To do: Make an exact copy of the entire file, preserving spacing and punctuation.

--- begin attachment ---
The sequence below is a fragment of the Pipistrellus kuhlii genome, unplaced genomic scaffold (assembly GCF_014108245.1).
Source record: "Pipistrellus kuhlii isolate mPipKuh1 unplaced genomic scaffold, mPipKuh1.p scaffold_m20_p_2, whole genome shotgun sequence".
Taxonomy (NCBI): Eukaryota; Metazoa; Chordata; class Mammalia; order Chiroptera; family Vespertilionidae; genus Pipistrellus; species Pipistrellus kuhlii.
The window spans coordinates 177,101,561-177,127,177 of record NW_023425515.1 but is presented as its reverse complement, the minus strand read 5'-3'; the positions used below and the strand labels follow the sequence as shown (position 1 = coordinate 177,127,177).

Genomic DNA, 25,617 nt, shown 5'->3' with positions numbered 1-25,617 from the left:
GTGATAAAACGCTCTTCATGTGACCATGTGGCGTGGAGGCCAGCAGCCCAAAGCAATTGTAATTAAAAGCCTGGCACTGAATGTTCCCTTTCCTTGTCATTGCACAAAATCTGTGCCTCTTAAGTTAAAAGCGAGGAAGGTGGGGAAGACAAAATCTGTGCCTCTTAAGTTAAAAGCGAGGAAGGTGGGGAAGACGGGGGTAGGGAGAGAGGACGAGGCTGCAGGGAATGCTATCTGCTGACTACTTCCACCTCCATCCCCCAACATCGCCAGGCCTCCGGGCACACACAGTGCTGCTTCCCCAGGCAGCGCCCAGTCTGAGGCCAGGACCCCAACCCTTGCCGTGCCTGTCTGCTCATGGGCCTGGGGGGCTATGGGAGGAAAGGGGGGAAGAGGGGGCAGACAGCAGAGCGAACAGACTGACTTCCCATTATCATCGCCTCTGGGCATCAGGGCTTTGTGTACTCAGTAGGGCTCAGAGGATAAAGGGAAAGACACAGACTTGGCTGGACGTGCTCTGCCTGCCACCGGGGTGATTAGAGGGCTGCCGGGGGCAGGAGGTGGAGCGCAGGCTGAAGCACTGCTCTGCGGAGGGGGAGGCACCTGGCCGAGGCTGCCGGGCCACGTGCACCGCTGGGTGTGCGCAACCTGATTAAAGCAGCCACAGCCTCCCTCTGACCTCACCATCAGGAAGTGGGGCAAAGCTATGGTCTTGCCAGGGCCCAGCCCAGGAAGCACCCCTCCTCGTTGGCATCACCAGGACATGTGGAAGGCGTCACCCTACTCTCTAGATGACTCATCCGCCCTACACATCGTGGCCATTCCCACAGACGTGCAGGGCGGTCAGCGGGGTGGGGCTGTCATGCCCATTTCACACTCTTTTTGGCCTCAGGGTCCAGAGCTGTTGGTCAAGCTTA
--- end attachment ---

The sequence below is a fragment of the Pipistrellus kuhlii genome, unplaced genomic scaffold (assembly GCF_014108245.1).
Source record: "Pipistrellus kuhlii isolate mPipKuh1 unplaced genomic scaffold, mPipKuh1.p scaffold_m20_p_2, whole genome shotgun sequence".
Taxonomy (NCBI): Eukaryota; Metazoa; Chordata; class Mammalia; order Chiroptera; family Vespertilionidae; genus Pipistrellus; species Pipistrellus kuhlii.
The window spans coordinates 177,101,561-177,127,177 of record NW_023425515.1 but is presented as its reverse complement, the minus strand read 5'-3'; the positions used below and the strand labels follow the sequence as shown (position 1 = coordinate 177,127,177).

Genomic DNA, 25,617 nt, shown 5'->3' with positions numbered 1-25,617 from the left:
GTGATAAAACGCTCTTCATGTGACCATGTGGCGTGGAGGCCAGCAGCCCAAAGCAATTGTAATTAAAAGCCTGGCACTGAATGTTCCCTTTCCTTGTCATTGCACAAAATCTGTGCCTCTTAAGTTAAAAGCGAGGAAGGTGGGGAAGACAAAATCTGTGCCTCTTAAGTTAAAAGCGAGGAAGGTGGGGAAGACGGGGGTAGGGAGAGAGGACGAGGCTGCAGGGAATGCTATCTGCTGACTACTTCCACCTCCATCCCCCAACATCGCCAGGCCTCCGGGCACACACAGTGCTGCTTCCCCAGGCAGCGCCCAGTCTGAGGCCAGGACCCCAACCCTTGCCGTGCCTGTCTGCTCATGGGCCTGGGGGGCTATGGGAGGAAAGGGGGGAAGAGGGGGCAGACAGCAGAGCGAACAGACTGACTTCCCATTATCATCGCCTCTGGGCATCAGGGCTTTGTGTACTCAGTAGGGCTCAGAGGATAAAGGGAAAGACACAGACTTGGCTGGACGTGCTCTGCCTGCCACCGGGGTGATTAGAGGGCTGCCGGGGGCAGGAGGTGGAGCGCAGGCTGAAGCACTGCTCTGCGGAGGGGGAGGCACCTGGCCGAGGCTGCCGGGCCACGTGCACCGCTGGGTGTGCGCAACCTGATTAAAGCAGCCACAGCCTCCCTCTGACCTCACCATCAGGAAGTGGGGCAAAGCTATGGTCTTGCCAGGGCCCAGCCCAGGAAGCACCCCTCCTCGTTGGCATCACCAGGACATGTGGAAGGCGTCACCCTACTCTCTAGATGACTCATCCGCCCTACACATCGTGGCCATTCCCACAGACGTGCAGGGCGGTCAGCGGGGTGGGGCTGTCATGCCCATTTCACACTCTTTTTGGCCTCAGGGTCCAGAGCTGTTGGTCAAGCTTA